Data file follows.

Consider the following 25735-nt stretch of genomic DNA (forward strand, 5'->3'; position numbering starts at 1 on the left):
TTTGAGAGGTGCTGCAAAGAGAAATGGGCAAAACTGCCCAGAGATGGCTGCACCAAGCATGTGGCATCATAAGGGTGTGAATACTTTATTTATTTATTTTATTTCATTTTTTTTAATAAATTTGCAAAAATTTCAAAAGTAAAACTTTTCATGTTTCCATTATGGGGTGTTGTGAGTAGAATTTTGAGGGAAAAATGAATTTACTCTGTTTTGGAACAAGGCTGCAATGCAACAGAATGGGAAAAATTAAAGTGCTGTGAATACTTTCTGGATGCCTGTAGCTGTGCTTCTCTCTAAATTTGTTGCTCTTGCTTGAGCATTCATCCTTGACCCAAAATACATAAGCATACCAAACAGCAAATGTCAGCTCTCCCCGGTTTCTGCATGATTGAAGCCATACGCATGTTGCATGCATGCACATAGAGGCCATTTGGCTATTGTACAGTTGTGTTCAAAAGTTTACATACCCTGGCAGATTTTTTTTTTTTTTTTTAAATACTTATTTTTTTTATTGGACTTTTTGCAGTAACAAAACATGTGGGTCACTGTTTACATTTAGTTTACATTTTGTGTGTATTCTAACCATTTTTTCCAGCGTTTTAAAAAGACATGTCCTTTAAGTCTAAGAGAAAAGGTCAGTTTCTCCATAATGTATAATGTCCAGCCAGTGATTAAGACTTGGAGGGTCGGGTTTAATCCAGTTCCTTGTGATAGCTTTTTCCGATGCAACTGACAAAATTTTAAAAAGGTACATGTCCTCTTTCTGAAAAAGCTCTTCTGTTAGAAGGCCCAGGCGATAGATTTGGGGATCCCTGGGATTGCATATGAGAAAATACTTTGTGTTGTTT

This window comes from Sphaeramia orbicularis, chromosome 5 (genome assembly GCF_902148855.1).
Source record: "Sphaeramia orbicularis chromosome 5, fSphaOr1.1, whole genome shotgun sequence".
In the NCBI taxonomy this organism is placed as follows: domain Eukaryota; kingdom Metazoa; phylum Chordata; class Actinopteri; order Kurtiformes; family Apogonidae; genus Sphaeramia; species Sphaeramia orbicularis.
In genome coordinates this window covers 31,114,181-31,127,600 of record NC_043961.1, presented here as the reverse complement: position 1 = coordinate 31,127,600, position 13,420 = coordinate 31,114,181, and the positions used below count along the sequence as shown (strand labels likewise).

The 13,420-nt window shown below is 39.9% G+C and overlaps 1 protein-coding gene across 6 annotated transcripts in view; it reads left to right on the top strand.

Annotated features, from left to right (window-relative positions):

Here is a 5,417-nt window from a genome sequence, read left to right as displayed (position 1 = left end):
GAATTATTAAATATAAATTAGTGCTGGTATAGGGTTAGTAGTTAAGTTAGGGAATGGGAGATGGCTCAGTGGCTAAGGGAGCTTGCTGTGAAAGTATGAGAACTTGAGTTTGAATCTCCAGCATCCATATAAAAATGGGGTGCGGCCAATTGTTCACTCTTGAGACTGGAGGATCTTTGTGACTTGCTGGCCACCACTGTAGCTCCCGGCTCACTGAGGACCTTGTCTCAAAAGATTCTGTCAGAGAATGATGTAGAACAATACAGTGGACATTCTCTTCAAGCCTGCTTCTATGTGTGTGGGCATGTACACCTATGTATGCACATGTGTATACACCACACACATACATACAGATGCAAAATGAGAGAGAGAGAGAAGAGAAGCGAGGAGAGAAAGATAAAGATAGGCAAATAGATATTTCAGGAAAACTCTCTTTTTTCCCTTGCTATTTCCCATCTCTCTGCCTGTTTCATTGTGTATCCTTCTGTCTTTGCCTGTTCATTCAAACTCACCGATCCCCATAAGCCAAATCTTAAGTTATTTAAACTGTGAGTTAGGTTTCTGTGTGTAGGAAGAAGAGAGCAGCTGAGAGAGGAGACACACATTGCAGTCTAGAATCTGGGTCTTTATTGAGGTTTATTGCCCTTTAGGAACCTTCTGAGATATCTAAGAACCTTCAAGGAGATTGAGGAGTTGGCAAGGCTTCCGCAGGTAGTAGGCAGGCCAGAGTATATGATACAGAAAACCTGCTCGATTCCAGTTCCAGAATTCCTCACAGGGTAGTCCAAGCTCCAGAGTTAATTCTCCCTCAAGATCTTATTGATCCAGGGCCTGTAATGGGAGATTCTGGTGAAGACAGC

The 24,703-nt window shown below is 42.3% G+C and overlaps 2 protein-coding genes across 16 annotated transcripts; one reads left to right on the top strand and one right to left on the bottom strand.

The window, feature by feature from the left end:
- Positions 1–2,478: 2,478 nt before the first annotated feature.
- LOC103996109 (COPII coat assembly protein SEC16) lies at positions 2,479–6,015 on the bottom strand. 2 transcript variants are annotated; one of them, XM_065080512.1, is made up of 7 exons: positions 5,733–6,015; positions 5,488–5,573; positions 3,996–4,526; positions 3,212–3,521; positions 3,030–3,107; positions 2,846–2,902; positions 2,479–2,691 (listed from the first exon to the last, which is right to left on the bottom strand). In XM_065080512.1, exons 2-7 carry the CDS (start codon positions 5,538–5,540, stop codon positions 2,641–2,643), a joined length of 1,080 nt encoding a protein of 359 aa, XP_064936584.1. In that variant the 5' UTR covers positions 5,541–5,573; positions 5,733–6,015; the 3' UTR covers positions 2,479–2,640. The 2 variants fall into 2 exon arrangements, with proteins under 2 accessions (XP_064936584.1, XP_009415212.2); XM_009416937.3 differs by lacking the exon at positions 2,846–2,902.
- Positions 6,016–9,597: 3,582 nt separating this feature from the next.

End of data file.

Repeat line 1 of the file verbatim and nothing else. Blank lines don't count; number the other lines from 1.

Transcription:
Consider the following 25735-nt stretch of genomic DNA (forward strand, 5'->3'; position numbering starts at 1 on the left):